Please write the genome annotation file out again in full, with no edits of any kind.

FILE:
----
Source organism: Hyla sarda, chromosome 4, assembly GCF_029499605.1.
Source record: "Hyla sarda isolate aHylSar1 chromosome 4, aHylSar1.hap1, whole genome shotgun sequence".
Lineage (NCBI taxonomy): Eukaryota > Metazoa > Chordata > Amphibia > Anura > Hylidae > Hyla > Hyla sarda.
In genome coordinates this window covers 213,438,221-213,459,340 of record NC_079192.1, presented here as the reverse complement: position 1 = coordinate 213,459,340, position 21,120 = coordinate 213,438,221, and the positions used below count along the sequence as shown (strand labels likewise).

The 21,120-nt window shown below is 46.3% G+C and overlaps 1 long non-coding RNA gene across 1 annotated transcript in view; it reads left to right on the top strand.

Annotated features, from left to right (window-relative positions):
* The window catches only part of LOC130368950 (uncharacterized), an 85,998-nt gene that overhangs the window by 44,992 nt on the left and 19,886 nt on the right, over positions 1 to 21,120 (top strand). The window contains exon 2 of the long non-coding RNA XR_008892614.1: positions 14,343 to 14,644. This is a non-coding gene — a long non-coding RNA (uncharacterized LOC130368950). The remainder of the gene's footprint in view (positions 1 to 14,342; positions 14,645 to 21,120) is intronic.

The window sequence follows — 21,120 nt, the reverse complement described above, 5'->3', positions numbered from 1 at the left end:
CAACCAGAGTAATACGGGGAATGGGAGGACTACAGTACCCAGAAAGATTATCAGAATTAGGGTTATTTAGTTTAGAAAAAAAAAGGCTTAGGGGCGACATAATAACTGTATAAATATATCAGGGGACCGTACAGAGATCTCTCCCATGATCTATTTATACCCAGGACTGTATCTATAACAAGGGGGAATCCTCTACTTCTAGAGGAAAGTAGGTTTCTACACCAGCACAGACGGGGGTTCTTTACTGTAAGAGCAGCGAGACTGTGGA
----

Source organism: Hyla sarda, chromosome 4, assembly GCF_029499605.1.
Source record: "Hyla sarda isolate aHylSar1 chromosome 4, aHylSar1.hap1, whole genome shotgun sequence".
Lineage (NCBI taxonomy): Eukaryota > Metazoa > Chordata > Amphibia > Anura > Hylidae > Hyla > Hyla sarda.
In genome coordinates this window covers 213,438,221-213,459,340 of record NC_079192.1, presented here as the reverse complement: position 1 = coordinate 213,459,340, position 21,120 = coordinate 213,438,221, and the positions used below count along the sequence as shown (strand labels likewise).

The 21,120-nt window shown below is 46.3% G+C and overlaps 1 long non-coding RNA gene across 1 annotated transcript in view; it reads left to right on the top strand.

Annotated features, from left to right (window-relative positions):
* The window catches only part of LOC130368950 (uncharacterized), an 85,998-nt gene that overhangs the window by 44,992 nt on the left and 19,886 nt on the right, over positions 1 to 21,120 (top strand). The window contains exon 2 of the long non-coding RNA XR_008892614.1: positions 14,343 to 14,644. This is a non-coding gene — a long non-coding RNA (uncharacterized LOC130368950). The remainder of the gene's footprint in view (positions 1 to 14,342; positions 14,645 to 21,120) is intronic.

The window sequence follows — 21,120 nt, the reverse complement described above, 5'->3', positions numbered from 1 at the left end:
CAACCAGAGTAATACGGGGAATGGGAGGACTACAGTACCCAGAAAGATTATCAGAATTAGGGTTATTTAGTTTAGAAAAAAAAAGGCTTAGGGGCGACATAATAACTGTATAAATATATCAGGGGACCGTACAGAGATCTCTCCCATGATCTATTTATACCCAGGACTGTATCTATAACAAGGGGGAATCCTCTACTTCTAGAGGAAAGTAGGTTTCTACACCAGCACAGACGGGGGTTCTTTACTGTAAGAGCAGCGAGACTGTGGA